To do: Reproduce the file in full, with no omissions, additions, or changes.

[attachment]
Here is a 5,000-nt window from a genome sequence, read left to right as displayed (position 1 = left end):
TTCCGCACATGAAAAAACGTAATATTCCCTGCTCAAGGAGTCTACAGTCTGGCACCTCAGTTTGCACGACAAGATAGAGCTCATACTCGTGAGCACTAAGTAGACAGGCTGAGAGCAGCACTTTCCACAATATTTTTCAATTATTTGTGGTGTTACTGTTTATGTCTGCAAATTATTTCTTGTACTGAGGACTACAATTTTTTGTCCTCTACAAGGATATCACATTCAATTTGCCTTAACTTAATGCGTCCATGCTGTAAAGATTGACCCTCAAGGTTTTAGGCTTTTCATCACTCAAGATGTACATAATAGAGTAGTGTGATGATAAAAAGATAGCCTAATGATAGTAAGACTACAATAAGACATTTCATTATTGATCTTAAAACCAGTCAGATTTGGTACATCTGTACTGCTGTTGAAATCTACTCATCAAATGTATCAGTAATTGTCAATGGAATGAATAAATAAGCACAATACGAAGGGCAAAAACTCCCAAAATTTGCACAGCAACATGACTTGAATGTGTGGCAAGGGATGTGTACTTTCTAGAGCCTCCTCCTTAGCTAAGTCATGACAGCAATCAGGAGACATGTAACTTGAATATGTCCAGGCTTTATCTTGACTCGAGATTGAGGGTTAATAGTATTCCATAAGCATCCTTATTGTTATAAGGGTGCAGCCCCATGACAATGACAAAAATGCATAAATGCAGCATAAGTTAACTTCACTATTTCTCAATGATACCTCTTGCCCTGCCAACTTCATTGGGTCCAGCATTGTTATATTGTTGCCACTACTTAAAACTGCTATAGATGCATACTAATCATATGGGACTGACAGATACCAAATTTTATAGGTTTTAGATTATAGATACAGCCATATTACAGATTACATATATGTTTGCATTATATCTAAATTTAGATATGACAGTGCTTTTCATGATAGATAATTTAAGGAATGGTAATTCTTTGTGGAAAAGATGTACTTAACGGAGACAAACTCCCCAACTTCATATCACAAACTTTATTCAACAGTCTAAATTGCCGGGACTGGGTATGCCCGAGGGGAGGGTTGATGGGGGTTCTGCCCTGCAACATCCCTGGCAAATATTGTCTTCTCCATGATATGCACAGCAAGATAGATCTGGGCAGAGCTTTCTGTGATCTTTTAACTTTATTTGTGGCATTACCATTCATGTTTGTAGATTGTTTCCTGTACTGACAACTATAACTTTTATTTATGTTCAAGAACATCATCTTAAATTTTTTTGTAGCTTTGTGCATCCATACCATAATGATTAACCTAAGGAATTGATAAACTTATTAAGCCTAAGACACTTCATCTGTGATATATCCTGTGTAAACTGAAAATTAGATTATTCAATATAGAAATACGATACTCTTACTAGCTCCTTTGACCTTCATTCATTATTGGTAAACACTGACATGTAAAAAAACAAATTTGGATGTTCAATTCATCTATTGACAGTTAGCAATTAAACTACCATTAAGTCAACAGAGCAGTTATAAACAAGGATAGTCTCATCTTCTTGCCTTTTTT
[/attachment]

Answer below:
Here is a 5,000-nt window from a genome sequence, read left to right as displayed (position 1 = left end):
TTCCGCACATGAAAAAACGTAATATTCCCTGCTCAAGGAGTCTACAGTCTGGCACCTCAGTTTGCACGACAAGATAGAGCTCATACTCGTGAGCACTAAGTAGACAGGCTGAGAGCAGCACTTTCCACAATATTTTTCAATTATTTGTGGTGTTACTGTTTATGTCTGCAAATTATTTCTTGTACTGAGGACTACAATTTTTTGTCCTCTACAAGGATATCACATTCAATTTGCCTTAACTTAATGCGTCCATGCTGTAAAGATTGACCCTCAAGGTTTTAGGCTTTTCATCACTCAAGATGTACATAATAGAGTAGTGTGATGATAAAAAGATAGCCTAATGATAGTAAGACTACAATAAGACATTTCATTATTGATCTTAAAACCAGTCAGATTTGGTACATCTGTACTGCTGTTGAAATCTACTCATCAAATGTATCAGTAATTGTCAATGGAATGAATAAATAAGCACAATACGAAGGGCAAAAACTCCCAAAATTTGCACAGCAACATGACTTGAATGTGTGGCAAGGGATGTGTACTTTCTAGAGCCTCCTCCTTAGCTAAGTCATGACAGCAATCAGGAGACATGTAACTTGAATATGTCCAGGCTTTATCTTGACTCGAGATTGAGGGTTAATAGTATTCCATAAGCATCCTTATTGTTATAAGGGTGCAGCCCCATGACAATGACAAAAATGCATAAATGCAGCATAAGTTAACTTCACTATTTCTCAATGATACCTCTTGCCCTGCCAACTTCATTGGGTCCAGCATTGTTATATTGTTGCCACTACTTAAAACTGCTATAGATGCATACTAATCATATGGGACTGACAGATACCAAATTTTATAGGTTTTAGATTATAGATACAGCCATATTACAGATTACATATATGTTTGCATTATATCTAAATTTAGATATGACAGTGCTTTTCATGATAGATAATTTAAGGAATGGTAATTCTTTGTGGAAAAGATGTACTTAACGGAGACAAACTCCCCAACTTCATATCACAAACTTTATTCAACAGTCTAAATTGCCGGGACTGGGTATGCCCGAGGGGAGGGTTGATGGGGGTTCTGCCCTGCAACATCCCTGGCAAATATTGTCTTCTCCATGATATGCACAGCAAGATAGATCTGGGCAGAGCTTTCTGTGATCTTTTAACTTTATTTGTGGCATTACCATTCATGTTTGTAGATTGTTTCCTGTACTGACAACTATAACTTTTATTTATGTTCAAGAACATCATCTTAAATTTTTTTGTAGCTTTGTGCATCCATACCATAATGATTAACCTAAGGAATTGATAAACTTATTAAGCCTAAGACACTTCATCTGTGATATATCCTGTGTAAACTGAAAATTAGATTATTCAATATAGAAATACGATACTCTTACTAGCTCCTTTGACCTTCATTCATTATTGGTAAACACTGACATGTAAAAAAACAAATTTGGATGTTCAATTCATCTATTGACAGTTAGCAATTAAACTACCATTAAGTCAACAGAGCAGTTATAAACAAGGATAGTCTCATCTTCTTGCCTTTTTT